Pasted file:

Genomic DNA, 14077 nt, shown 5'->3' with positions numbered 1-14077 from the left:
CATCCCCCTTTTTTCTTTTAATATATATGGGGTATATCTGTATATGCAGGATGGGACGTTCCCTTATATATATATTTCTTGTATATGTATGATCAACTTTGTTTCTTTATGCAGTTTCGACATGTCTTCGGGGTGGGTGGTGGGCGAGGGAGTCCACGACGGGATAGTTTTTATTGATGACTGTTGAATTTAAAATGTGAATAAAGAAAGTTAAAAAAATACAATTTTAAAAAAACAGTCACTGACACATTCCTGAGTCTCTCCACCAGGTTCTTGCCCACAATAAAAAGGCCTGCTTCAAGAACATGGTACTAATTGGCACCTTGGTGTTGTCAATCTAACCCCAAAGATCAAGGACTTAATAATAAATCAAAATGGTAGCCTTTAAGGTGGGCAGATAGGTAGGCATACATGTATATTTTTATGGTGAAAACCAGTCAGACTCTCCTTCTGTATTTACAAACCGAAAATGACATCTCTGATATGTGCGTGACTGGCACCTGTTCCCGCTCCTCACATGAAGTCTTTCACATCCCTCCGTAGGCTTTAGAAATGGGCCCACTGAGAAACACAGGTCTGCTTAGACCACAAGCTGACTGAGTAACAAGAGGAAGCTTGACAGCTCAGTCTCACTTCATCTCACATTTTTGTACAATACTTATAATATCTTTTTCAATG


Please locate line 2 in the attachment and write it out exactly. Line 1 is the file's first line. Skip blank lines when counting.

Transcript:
CATCCCCCTTTTTTCTTTTAATATATATGGGGTATATCTGTATATGCAGGATGGGACGTTCCCTTATATATATATTTCTTGTATATGTATGATCAACTTTGTTTCTTTATGCAGTTTCGACATGTCTTCGGGGTGGGTGGTGGGCGAGGGAGTCCACGACGGGATAGTTTTTATTGATGACTGTTGAATTTAAAATGTGAATAAAGAAAGTTAAAAAAATACAATTTTAAAAAAACAGTCACTGACACATTCCTGAGTCTCTCCACCAGGTTCTTGCCCACAATAAAAAGGCCTGCTTCAAGAACATGGTACTAATTGGCACCTTGGTGTTGTCAATCTAACCCCAAAGATCAAGGACTTAATAATAAATCAAAATGGTAGCCTTTAAGGTGGGCAGATAGGTAGGCATACATGTATATTTTTATGGTGAAAACCAGTCAGACTCTCCTTCTGTATTTACAAACCGAAAATGACATCTCTGATATGTGCGTGACTGGCACCTGTTCCCGCTCCTCACATGAAGTCTTTCACATCCCTCCGTAGGCTTTAGAAATGGGCCCACTGAGAAACACAGGTCTGCTTAGACCACAAGCTGACTGAGTAACAAGAGGAAGCTTGACAGCTCAGTCTCACTTCATCTCACATTTTTGTACAATACTTATAATATCTTTTTCAATG